We pop into the David Whitney building, now the 126 room Aloft Hotel and 105 premium residences. Built in 1915 this 19-story building epitomizes America’s Golden Age. A 2-year, $92 million historical renovation has brought the original grandeur back to the building. The main attraction is the 4-story, gold-leafed atrium; lit by skylight, adorned with a fanciful clock, marble and terracotta, it truly is stunning. We exit the building and cross over to Grand Circus Park, the Russell Alger Memorial Fountain is lovely, umbrella’d tables with chairs are available on surrounding concrete. Across Woodward the Thomas Edison Memorial Fountain looks inviting; water spills over into a large basin, the sound is relaxing. Crossing back to the Whitney building our attention is diverted by a giant pink layer cake blocking Washington Ave; a crew is in the process of filming a commercial for Ford Motor Co celebrating the 10th birthday of the Fusion. We watch and we watch some more waiting for the big moment when the Fusion blasts through the cake, alas our hunger gets the best of us–guess we’ll have to wait to see it on TV.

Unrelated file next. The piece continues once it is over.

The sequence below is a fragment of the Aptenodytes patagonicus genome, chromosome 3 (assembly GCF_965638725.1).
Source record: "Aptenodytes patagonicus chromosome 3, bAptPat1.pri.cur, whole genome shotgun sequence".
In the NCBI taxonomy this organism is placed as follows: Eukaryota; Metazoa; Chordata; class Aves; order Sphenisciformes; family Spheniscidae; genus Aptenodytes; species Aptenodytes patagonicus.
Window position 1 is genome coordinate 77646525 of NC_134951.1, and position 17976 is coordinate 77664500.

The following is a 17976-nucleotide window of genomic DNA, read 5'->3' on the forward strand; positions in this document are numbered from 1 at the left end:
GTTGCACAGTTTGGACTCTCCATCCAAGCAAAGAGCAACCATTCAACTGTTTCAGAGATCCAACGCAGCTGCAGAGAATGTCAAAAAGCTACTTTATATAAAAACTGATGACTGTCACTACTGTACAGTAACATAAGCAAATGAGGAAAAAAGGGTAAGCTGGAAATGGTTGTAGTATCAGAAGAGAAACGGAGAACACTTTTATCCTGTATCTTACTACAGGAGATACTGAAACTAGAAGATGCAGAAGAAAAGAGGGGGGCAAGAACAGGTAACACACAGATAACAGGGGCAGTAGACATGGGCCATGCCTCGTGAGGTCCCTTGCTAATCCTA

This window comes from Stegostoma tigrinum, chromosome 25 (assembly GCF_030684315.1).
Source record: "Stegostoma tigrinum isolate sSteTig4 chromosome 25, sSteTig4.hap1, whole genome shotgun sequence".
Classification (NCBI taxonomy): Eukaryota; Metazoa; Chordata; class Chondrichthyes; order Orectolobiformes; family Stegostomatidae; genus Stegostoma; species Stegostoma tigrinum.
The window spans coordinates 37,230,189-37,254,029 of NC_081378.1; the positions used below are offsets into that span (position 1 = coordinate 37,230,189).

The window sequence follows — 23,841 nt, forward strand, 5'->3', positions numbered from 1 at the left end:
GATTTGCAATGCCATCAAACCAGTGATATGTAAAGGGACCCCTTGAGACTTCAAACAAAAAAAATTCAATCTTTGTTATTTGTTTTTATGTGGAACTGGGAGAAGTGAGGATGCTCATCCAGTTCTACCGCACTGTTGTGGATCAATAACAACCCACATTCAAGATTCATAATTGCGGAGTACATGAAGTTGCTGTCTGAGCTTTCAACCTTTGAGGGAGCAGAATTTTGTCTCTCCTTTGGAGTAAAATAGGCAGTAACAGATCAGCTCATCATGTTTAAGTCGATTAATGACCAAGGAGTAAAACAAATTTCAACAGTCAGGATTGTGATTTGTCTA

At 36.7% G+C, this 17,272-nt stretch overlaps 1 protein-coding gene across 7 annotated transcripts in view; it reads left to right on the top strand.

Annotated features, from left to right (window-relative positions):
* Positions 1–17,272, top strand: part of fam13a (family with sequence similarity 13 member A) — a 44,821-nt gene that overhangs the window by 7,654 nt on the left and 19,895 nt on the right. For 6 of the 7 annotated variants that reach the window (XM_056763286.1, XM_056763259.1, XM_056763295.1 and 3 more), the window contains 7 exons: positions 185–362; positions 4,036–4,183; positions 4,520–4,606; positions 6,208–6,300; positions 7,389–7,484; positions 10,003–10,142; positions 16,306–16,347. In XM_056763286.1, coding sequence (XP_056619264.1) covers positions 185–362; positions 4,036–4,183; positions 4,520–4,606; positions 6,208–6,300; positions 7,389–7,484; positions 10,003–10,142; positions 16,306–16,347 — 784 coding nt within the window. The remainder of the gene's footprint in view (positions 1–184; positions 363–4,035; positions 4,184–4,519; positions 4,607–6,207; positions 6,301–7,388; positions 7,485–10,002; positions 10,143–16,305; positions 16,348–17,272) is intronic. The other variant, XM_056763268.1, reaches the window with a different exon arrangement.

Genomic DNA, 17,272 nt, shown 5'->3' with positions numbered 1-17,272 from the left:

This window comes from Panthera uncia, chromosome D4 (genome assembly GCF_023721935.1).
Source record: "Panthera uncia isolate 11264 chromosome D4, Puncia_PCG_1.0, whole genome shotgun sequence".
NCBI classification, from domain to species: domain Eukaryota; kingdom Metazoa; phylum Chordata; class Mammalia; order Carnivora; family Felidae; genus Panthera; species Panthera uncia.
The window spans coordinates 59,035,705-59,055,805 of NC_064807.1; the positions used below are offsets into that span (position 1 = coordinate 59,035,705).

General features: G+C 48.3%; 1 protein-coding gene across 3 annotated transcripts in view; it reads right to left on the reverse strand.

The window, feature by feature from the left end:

Central Kitchen + Bar located in the Michigan National Building has only been open a few weeks, we’re giving it a try. The lobby of the building is done in that mix of modern decor and original architectural elements that Dan Gilbert’s buildings have become known for, the lighting is super-cool, we’re fond of the whole effect. The restaurant continues with the same theme of new and old, concrete columns are left as-is, the unrepaired embossed ceiling is painted white, there’s a great black and white photo of old Detroit on one wall. We sit at a table just inside the roll-up door panels, casual seating areas reach out onto the sidewalk along with additional dining space. The lunch crowd is gone, the vibe is chill.